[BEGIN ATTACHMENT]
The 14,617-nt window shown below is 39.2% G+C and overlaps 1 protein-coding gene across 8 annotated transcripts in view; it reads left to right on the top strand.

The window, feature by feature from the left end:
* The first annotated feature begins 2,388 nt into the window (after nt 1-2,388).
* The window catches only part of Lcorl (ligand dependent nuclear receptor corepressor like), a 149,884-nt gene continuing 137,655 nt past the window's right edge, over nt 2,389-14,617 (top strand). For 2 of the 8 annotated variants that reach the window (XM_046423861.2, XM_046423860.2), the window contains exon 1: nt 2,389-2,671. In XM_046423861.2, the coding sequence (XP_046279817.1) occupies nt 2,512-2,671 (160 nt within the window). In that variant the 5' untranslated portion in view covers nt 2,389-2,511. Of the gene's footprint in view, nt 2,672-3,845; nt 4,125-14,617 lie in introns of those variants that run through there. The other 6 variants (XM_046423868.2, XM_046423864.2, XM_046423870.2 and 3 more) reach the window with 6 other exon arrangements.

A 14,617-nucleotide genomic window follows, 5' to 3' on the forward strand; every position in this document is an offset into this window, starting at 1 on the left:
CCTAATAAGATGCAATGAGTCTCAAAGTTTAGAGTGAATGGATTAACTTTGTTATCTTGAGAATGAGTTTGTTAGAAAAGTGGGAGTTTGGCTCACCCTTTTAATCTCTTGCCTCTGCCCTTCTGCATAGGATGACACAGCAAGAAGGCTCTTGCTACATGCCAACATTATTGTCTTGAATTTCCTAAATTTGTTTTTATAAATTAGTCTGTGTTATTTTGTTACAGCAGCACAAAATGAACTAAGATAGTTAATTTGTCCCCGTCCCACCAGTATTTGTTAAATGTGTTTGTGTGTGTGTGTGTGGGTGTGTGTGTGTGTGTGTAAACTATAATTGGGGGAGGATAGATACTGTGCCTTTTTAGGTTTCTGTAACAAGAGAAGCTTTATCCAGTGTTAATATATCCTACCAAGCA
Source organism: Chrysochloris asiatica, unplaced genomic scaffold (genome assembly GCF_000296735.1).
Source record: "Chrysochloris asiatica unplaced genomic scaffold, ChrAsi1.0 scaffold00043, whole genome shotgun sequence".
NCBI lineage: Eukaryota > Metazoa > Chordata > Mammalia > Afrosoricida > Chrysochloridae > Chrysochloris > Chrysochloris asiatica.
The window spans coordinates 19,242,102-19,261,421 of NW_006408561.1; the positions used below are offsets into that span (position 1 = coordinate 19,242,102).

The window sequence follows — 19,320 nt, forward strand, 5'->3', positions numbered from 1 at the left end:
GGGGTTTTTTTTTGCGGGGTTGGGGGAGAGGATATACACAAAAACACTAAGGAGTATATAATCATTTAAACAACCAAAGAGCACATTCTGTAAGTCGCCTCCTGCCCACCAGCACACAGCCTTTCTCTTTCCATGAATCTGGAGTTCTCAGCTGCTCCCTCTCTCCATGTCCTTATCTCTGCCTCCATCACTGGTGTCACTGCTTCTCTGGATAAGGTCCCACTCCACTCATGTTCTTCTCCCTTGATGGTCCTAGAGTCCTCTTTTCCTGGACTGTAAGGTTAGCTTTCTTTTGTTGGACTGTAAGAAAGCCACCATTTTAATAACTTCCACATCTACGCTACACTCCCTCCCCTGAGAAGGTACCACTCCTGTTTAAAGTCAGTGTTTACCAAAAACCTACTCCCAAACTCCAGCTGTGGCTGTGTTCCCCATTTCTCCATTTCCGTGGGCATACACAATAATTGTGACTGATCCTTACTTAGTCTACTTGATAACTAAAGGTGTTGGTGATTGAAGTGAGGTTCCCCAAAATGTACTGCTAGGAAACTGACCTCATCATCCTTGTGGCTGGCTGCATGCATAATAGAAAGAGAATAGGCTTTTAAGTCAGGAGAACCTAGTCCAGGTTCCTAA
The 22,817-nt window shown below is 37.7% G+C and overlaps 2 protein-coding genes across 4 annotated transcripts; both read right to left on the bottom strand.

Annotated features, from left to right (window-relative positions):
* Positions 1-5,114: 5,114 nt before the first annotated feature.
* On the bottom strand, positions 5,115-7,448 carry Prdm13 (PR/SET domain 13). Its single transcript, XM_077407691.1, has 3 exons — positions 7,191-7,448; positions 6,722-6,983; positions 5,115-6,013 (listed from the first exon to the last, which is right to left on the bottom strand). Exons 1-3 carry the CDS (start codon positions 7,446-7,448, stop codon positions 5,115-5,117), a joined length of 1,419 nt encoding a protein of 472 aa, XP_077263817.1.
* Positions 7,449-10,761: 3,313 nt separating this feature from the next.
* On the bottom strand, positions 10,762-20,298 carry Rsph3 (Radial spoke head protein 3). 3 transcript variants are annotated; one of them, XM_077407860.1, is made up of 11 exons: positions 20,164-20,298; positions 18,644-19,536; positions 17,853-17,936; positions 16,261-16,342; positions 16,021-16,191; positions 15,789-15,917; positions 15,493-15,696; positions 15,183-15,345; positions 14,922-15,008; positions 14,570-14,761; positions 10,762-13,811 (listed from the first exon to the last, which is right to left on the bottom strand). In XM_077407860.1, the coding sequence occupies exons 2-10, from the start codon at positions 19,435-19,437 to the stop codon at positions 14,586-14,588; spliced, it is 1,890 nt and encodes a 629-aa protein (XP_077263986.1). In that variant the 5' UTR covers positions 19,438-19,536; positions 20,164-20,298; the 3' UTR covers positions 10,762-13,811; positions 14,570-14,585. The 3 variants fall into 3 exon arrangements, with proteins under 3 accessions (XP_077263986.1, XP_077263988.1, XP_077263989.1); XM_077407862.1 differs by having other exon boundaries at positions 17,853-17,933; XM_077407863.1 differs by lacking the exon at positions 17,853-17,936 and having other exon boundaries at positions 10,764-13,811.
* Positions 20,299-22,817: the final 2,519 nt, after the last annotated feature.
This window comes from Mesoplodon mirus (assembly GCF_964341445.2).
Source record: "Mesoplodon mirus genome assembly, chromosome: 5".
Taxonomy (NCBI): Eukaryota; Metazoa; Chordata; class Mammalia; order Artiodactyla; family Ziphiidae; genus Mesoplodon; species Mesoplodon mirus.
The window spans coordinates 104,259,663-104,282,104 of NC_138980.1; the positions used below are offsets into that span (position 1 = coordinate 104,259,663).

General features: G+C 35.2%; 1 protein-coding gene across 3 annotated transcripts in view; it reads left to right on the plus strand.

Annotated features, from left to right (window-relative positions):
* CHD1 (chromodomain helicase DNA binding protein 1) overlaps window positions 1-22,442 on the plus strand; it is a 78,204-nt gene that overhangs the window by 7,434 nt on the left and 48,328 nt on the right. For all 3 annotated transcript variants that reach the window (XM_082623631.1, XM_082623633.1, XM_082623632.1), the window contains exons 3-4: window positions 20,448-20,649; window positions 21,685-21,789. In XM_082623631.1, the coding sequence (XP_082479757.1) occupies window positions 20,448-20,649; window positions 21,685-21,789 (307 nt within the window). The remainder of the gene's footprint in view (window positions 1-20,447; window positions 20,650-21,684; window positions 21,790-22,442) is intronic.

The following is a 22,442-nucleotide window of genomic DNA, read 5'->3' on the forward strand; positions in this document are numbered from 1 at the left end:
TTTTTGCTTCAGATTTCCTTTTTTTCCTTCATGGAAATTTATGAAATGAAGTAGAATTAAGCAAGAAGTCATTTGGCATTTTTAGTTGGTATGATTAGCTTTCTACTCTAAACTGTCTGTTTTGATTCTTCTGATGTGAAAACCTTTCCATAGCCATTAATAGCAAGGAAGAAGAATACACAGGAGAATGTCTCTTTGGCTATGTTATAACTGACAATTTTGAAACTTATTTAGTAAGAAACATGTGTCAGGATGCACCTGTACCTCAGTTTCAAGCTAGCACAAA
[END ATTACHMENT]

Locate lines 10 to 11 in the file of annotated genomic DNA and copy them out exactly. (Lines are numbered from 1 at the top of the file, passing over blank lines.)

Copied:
The window spans coordinates 19,242,102-19,261,421 of NW_006408561.1; the positions used below are offsets into that span (position 1 = coordinate 19,242,102).

The window sequence follows — 19,320 nt, forward strand, 5'->3', positions numbered from 1 at the left end: